It’s in the individualism of the process that the triptych nature of the narrative falls apart. There is no sense of a hyperlink present within the narrative, and for all intents and purposes, this would have been a cleaner film if designed as an anthology. Perhaps that could have given the film more breathing room for character development because intense moments of grief or time-stopping set pieces aren’t enough for a viewer to connect with the characters. It also didn’t help that the overarching narrative isn’t the point, and thus, an easy criticism could be laid at the feet of “Handling the Undead”—it doesn’t have enough of a story to warrant such a slow-burn treatment.

Perhaps that is true in some instances, but it makes sense that the story that does impact profoundly—the Elias and Mahler story—works because of the oppressive bleakness, the slow-burn treatment, and, of course, the fantastic performances of both Renata Reinsve as Anna and Bjorn Sundquist as Mahler. Sundquist, especially, is heartbreaking, as the bereaved grandfather is trying everything possible to ensure what little time he can extract with his grandson through the miracle being granted to him. The love story of Tora and Lisbet is a beautiful one in conception, but in execution, it has too little time to marinate. It does boast of one set piece where the two septuagenarians slow dance to the Nina Simone number that truly hammers home the melancholy tinge throughout the frame.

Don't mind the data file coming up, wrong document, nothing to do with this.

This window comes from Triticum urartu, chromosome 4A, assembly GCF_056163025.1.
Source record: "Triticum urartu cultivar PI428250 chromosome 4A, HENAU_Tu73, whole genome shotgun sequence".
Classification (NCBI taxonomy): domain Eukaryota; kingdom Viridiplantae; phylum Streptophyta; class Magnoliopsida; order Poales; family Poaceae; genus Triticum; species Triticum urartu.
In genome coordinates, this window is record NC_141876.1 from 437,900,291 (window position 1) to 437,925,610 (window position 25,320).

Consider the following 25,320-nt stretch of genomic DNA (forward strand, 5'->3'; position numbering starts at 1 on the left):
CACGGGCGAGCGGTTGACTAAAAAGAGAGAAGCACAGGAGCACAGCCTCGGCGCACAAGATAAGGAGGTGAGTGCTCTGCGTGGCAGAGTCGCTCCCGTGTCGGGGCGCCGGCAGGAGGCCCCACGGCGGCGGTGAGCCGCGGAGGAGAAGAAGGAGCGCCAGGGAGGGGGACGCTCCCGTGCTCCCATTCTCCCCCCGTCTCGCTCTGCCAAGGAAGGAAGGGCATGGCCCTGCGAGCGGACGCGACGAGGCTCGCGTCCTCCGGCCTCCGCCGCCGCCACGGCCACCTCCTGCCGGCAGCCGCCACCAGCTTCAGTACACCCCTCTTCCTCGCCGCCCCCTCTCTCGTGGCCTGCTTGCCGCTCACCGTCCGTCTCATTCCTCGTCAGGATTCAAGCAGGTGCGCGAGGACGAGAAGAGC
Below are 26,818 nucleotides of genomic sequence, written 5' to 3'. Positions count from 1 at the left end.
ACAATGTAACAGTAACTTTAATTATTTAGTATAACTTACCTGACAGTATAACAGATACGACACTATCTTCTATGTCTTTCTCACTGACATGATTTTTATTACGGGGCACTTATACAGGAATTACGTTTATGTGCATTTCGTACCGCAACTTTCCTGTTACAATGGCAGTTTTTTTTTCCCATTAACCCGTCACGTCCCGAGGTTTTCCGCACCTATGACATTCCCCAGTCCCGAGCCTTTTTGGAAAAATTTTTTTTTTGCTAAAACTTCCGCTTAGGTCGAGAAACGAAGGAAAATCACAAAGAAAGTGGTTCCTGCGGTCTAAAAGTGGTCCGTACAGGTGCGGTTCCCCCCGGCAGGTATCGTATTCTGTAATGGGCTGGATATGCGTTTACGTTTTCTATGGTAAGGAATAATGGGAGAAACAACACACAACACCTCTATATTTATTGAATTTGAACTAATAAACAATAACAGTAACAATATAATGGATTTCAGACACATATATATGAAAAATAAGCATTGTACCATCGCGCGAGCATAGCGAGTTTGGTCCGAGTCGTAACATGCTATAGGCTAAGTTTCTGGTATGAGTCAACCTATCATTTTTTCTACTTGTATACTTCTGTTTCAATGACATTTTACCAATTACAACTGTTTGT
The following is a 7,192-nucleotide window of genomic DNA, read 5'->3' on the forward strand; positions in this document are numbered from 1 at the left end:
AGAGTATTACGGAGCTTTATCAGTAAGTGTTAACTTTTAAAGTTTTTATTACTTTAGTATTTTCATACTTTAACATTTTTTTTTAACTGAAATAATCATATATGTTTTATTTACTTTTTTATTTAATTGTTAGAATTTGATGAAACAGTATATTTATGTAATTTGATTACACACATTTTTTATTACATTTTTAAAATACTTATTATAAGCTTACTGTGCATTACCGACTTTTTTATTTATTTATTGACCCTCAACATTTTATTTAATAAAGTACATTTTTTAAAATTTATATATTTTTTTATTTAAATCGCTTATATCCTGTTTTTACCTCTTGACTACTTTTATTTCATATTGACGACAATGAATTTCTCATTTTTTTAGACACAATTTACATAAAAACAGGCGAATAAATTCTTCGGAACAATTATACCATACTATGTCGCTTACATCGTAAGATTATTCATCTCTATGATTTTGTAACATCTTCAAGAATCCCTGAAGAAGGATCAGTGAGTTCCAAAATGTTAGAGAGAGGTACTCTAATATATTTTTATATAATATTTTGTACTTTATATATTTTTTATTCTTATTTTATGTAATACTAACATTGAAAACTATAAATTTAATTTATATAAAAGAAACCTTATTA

The potency stemming from the conventional horror moments works because they haven’t been applied throughout the narrative but instead slotted towards the end. “Handling the Undead” and its director, Thea Hvistendahl, should be praised for maintaining a carefully curated, oppressively bleak atmosphere with their muted cinematography and disquieting sound design. It teases ambiguity and a sense of pervasive dread and loss throughout the film. But as explained above, due to the lack of depth in the characters of the two other families, the slow-burn treatment tends to feel glacial, and thus engagement for a movie so steeped in bereavement as a theme becomes difficult. It is still a fascinating approach to a done-to-death genre, with some lovely performances at its core, but slotting it within the horror genre solely would be doing “Handling the Undead” a disservice.

Read More: 15 Great Zombie Movies That You Need To See


Handling the Undead (2024) Movie Links: IMDb, Rotten Tomatoes, Wikipedia, Letterboxd
The Cast of Handling the Undead (2024) Movie: Renate Reinsve, Bjørn Sundquist, Bente Børsum, Anders Danielsen Lie, Bahar Pars, Inesa Dauksta
Handling the Undead (2024) Movie Genre: Horror/Drama/Mystery & Thriller | Runtime: 1h 37m
Where to watch Handling the Undead